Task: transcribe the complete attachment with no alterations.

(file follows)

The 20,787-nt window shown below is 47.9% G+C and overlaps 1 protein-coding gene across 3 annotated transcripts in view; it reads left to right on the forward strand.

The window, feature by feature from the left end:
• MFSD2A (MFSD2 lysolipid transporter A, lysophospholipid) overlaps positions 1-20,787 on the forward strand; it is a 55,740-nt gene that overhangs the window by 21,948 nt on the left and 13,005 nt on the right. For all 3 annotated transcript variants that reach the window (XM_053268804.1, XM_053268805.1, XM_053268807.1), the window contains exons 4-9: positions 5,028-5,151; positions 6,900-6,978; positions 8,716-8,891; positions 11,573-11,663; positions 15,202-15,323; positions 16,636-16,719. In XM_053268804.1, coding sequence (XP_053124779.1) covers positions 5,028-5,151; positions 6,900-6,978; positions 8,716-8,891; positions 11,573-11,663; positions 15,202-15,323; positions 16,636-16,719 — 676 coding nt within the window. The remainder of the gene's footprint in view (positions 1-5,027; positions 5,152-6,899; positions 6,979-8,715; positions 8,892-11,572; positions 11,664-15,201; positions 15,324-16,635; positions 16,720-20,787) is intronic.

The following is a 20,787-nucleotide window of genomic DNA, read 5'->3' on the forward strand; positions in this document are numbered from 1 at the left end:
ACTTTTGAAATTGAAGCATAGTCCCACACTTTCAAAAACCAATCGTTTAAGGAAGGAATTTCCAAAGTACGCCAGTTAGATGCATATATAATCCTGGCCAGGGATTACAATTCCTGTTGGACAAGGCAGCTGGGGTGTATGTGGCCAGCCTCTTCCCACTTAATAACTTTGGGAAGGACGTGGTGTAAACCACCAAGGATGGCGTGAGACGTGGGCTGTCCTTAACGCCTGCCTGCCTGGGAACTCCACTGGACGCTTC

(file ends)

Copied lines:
The 20,787-nt window shown below is 47.9% G+C and overlaps 1 protein-coding gene across 3 annotated transcripts in view; it reads left to right on the forward strand.

The window, feature by feature from the left end:
• MFSD2A (MFSD2 lysolipid transporter A, lysophospholipid) overlaps positions 1-20,787 on the forward strand; it is a 55,740-nt gene that overhangs the window by 21,948 nt on the left and 13,005 nt on the right. For all 3 annotated transcript variants that reach the window (XM_053268804.1, XM_053268805.1, XM_053268807.1), the window contains exons 4-9: positions 5,028-5,151; positions 6,900-6,978; positions 8,716-8,891; positions 11,573-11,663; positions 15,202-15,323; positions 16,636-16,719. In XM_053268804.1, coding sequence (XP_053124779.1) covers positions 5,028-5,151; positions 6,900-6,978; positions 8,716-8,891; positions 11,573-11,663; positions 15,202-15,323; positions 16,636-16,719 — 676 coding nt within the window. The remainder of the gene's footprint in view (positions 1-5,027; positions 5,152-6,899; positions 6,979-8,715; positions 8,892-11,572; positions 11,664-15,201; positions 15,324-16,635; positions 16,720-20,787) is intronic.

The following is a 20,787-nucleotide window of genomic DNA, read 5'->3' on the forward strand; positions in this document are numbered from 1 at the left end:
ACTTTTGAAATTGAAGCATAGTCCCACACTTTCAAAAACCAATCGTTTAAGGAAGGAATTTCCAAAGTACGCCAGTTAGATGCATATATAATCCTGGCCAGGGATTACAATTCCTGTTGGACAAGGCAGCTGGGGTGTATGTGGCCAGCCTCTTCCCACTTAATAACTTTGGGAAGGACGTGGTGTAAACCACCAAGGATGGCGTGAGACGTGGGCTGTCCTTAACGCCTGCCTGCCTGGGAACTCCACTGGACGCTTC